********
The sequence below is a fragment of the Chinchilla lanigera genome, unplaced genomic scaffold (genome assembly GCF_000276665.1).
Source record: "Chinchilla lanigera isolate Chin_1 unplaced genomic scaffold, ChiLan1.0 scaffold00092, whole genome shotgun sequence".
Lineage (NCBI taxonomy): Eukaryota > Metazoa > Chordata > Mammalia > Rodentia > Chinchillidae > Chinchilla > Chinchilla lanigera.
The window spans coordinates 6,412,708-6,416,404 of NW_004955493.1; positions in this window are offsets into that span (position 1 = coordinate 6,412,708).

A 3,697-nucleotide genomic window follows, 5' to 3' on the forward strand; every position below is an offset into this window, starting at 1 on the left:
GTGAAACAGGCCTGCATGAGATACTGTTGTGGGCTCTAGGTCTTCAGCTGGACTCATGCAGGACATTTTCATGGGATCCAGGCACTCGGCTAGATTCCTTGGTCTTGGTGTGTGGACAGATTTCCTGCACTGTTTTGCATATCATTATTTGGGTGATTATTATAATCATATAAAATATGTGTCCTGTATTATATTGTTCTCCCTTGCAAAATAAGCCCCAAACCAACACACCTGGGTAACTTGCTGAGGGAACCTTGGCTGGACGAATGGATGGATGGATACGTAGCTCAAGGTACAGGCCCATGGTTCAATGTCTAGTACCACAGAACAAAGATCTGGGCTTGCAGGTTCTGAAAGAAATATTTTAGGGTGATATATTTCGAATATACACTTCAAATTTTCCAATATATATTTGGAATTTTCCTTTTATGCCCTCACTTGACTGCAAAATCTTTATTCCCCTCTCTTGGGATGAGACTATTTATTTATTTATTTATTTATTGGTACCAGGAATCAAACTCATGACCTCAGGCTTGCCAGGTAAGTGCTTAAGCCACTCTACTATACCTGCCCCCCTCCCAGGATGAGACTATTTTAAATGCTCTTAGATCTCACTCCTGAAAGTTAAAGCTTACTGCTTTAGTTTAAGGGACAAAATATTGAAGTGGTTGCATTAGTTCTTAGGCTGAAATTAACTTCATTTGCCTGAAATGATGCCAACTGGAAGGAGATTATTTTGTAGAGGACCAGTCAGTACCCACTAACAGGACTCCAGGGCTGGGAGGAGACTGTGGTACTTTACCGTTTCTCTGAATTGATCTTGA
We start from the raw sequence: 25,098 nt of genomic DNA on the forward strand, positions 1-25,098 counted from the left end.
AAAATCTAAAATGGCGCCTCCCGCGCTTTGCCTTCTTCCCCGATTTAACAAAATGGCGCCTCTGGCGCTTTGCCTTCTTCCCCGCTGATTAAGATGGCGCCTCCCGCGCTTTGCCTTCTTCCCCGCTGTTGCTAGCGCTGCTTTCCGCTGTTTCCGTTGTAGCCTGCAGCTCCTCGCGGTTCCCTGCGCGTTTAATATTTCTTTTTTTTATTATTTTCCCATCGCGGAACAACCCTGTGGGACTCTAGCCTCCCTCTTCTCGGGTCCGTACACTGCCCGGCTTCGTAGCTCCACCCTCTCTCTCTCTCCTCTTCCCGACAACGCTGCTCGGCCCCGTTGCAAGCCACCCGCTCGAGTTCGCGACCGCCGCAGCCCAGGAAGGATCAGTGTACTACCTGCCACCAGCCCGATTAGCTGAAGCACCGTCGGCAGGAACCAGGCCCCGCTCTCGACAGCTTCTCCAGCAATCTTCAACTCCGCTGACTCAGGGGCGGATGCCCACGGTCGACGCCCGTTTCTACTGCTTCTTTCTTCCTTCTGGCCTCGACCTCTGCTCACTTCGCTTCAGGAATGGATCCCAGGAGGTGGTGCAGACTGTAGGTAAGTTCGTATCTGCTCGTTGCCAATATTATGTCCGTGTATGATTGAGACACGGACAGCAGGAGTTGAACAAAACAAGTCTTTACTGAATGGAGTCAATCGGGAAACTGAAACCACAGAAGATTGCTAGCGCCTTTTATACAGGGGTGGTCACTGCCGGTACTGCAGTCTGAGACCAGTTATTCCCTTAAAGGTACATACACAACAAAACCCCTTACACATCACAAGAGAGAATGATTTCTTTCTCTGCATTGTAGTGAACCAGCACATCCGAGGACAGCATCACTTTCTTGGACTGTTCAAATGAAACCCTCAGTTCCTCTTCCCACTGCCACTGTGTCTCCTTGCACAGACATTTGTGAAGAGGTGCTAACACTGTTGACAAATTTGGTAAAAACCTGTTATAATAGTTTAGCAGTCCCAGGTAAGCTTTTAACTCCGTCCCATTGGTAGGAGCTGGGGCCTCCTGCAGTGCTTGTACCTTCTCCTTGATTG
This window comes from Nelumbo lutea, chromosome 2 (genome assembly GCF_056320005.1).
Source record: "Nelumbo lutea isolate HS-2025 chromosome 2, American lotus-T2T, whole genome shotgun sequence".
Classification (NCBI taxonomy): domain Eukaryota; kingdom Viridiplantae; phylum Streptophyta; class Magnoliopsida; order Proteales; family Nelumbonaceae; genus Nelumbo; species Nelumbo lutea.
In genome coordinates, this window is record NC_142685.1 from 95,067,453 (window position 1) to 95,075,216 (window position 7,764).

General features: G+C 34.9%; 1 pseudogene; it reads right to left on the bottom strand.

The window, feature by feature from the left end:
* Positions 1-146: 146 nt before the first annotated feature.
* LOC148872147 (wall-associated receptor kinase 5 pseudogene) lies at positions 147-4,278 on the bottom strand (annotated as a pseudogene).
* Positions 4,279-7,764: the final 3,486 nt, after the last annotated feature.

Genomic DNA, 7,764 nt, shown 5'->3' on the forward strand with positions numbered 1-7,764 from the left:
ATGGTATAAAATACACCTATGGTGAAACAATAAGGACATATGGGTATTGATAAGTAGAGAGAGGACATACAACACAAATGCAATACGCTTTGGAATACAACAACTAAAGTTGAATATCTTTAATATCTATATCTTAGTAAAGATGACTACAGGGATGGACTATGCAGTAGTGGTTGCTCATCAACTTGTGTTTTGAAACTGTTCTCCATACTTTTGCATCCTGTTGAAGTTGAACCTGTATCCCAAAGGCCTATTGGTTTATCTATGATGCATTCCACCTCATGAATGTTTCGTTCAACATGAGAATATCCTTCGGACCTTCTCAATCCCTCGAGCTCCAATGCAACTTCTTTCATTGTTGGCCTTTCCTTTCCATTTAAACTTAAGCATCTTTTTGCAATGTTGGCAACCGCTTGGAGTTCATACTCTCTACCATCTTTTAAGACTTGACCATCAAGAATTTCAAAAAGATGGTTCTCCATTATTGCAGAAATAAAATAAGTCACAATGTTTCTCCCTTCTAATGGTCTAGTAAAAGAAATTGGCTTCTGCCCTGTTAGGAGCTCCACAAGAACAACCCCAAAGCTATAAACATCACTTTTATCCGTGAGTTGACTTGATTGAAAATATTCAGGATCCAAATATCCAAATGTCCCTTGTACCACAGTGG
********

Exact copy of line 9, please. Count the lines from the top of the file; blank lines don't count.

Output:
This window comes from Nelumbo lutea, chromosome 2 (genome assembly GCF_056320005.1).